1⁄1USS North Carolina
Leading down into the one of the engineering rooms, you had to take two ladders down, from I think the mess deck (so you were down on about the 3rd deck, or maybe even the 4th). The floor was an open grate system, allowing you to look down into the boiler room (but we weren't allowed down to that level). This is a picture of the upper section of one of the boilers (the boilers were clad in a shiny material, maybe tin?)
Behind me, from where I took this picture, was the auxiliary electrical generator - it was a straight 8 diesel engine attached to a generator, and there was a switch bank next to it.
Here's a picture of an explanation placard, and a picture of the upper section of a boiler.
From this area, you walked into one of the engineering rooms. Now, I always thought that the engine was some huge, monolithic kind of device; in reality, the engineering rooms contains two turbos, and the reduction gears (I guess you could say the reduction gears are similar to a car's transmission - it takes the high revolution, low torque output of the turbines and turns it into low revolution, high torque output for the ship's propeller shaft).
Here's a picture of the high pressure turbine, and its input steam pipe.
You'll notice that the input steam pipe is relatively narrow. In the background, in the black color, is the upper part of another boiler that projects into the engineering rooms(it's not the same boiler from the previous picture). In this picture, from the low pressure turbine side,
the large overhead pipe that says "EXHAUST" is actually the steam output from the high pressure turbine, and the input into the low pressure turbine. For some ships, this pipe was called the crossover pipe. The pipe is much larger, due to the relationship of pressure, volume, and temperature - the steam has lost some of its pressure, and therefore, takes up a larger volume.
This is a picture of the reduction gears, on the low pressure turbine side. There must be some huge gears inside, or maybe just a lot of gears, to have this unit weigh 140,000 pounds.
This is a look at the low pressure turbine, from the behind the reduction gears. The bolted-on cover plates you see about mid-picture are cover plates for the reduction gears.
Here's a picture of the engineering rooms control board, or throttle man's control board. The brass box with the three windows is the RPM counter. The gauge on the upper left is the main steam pressure gauge.
The below-decks part of the tour started with the crew's mess. While most of the tables and chairs have been removed, it's easy to see that the mess area was quite large.
Here's a picture of the motor & gearing for a warping capstan, where the capstan is located on the main deck, on the fantail (the mess area was below the fantail).
Close to this motor, was a placard indicating that the ship's refrigeration lockers (or reefers) were located on the next deck down. There are 4 reefers, for meats & produce. It appeared that there was only one hatch leading down to the reefers; I couldn't imagine having to climb up the ladder with a side of beef perched on my shoulder! Still in the mess area, I happened upon the butcher's shop. It was very easy to tell this was the butcher shop, as the band saw was a dead giveaway. Plus, as you can see at the top of the picture, the hooks to hang a side of beef (or pork) from.
Moving on, the door to this compartment was open, and the adjacent placard said it was refrigeration equipment to keep one of the 5 inch gun magazines at a constant temperature (around 80 - 85 degrees F).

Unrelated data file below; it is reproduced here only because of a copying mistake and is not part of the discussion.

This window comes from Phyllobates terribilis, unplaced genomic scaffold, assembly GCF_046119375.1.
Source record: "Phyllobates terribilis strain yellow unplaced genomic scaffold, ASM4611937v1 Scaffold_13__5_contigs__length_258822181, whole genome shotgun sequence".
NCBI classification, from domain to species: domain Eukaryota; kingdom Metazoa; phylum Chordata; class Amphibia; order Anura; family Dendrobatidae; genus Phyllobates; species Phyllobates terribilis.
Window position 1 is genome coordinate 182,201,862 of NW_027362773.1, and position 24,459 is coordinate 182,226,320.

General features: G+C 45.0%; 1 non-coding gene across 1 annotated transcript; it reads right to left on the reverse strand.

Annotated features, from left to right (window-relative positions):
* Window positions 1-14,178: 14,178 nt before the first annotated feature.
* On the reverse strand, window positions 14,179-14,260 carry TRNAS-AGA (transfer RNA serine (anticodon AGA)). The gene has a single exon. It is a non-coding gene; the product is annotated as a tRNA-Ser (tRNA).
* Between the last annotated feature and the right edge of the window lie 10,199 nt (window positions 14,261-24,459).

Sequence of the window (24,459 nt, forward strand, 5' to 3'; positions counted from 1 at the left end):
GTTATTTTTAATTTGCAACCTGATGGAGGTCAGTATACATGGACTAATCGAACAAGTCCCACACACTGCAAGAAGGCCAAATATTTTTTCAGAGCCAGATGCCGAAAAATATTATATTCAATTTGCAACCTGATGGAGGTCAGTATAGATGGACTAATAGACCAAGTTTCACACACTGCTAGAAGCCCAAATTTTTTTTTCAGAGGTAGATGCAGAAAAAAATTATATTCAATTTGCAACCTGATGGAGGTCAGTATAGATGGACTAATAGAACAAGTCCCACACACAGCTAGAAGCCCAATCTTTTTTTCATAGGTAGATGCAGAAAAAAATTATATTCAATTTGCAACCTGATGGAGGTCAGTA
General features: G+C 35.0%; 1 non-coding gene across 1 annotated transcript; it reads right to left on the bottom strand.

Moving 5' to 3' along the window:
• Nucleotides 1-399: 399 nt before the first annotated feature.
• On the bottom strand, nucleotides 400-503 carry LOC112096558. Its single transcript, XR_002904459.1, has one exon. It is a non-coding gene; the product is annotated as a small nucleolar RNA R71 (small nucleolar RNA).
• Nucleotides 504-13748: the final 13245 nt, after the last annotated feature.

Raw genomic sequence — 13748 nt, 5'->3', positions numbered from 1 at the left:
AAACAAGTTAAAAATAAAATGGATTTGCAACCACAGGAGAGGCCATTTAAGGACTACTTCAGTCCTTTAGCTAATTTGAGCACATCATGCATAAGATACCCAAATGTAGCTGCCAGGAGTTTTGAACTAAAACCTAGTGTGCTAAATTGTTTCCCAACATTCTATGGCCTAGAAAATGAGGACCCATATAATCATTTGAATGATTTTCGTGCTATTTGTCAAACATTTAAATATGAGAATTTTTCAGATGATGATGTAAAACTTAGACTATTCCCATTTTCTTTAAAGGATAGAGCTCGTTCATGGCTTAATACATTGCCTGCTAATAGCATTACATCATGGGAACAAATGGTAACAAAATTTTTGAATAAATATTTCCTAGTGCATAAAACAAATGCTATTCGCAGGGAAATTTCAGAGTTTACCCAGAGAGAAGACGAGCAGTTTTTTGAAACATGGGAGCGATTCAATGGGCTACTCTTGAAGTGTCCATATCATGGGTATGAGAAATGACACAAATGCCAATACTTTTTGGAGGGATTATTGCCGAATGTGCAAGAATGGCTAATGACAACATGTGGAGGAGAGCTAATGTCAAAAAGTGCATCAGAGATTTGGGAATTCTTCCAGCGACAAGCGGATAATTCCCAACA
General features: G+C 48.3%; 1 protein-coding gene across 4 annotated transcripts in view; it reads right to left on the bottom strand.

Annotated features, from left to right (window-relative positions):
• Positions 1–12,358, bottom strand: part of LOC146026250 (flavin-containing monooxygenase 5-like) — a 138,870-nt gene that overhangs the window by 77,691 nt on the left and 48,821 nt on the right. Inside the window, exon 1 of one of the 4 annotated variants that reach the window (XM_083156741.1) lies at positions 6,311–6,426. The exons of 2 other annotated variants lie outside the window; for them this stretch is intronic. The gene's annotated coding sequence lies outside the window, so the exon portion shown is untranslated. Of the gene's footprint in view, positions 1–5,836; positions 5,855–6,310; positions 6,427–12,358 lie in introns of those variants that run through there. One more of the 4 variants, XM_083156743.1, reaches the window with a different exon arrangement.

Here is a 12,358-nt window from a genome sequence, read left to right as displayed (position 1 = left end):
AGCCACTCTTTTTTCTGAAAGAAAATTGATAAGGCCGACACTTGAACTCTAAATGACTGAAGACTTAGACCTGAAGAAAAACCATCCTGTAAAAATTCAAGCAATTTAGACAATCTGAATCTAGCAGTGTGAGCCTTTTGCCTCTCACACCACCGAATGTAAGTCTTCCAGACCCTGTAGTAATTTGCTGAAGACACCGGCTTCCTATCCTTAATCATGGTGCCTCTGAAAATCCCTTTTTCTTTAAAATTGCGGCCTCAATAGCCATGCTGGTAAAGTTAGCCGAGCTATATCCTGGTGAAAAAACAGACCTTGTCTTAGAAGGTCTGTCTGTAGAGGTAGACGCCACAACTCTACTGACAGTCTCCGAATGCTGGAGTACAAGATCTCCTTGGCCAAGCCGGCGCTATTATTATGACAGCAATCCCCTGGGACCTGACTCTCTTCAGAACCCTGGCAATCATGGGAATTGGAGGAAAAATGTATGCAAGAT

Unfortunately, there didn't seem to be too many signs indicating what deck you were on, or what compartment you might be near, or if you were facing forward or aft, or if you were on the starboard or port side of the ship. With that being said, the next three pictures are of the starboard steering gear; this picture [DSC00141] is the steering gear for the port rudder. Inside these compartments, though, it felt more like the port side was starboard, and starboard was port.
This is a picture of a 5 inch gun projectile handling room.
The brass plate on the bulkhead indicates that I'm on the 4th deck, with forward bulkhead of this compartment at or near frame 81, and that this is the 3rd compartment to starboard of the center line of the compartment.
Continuing my tour, I went down a ladder, and then through a doorway, and wound up in one of the several machine shops that were aboard. Here's a couple pictures of the lathes that you encountered once going into the compartment,
...and here's a picture of a shaper (the machine on the left), and what I think might be a milling machine on the right. Notice the size of the belt from the motor to the drive gear on the right-hand machine![DSC00146]
In another compartment, I came across the ship's gyro-compass.
This compartment was past the fire control equipment for the turret guns. And speaking of the fire control equipment, I couldn't help but notice that on one bank of equipment, there looked to be a series of bottles clamped to the cabinet, with wires going into each bottle. It turned out that the "bottle" was actually a vacuum tube, and the wires were for plate and grid voltages.
Copyright ©2020 by Timothy E Parker. Images and/or videos also by copyright holder unless otherwise noted. The views and opinions expressed herein are solely the views and opinions of the authors and/or contributors to this Web site and do not necessarily represent the views and/or opinions of Armorama, KitMaker Network, or Silver Star Enterrpises. All rights reserved. Originally published on: 2017-08-20 17:55:22. Unique Reads: 12111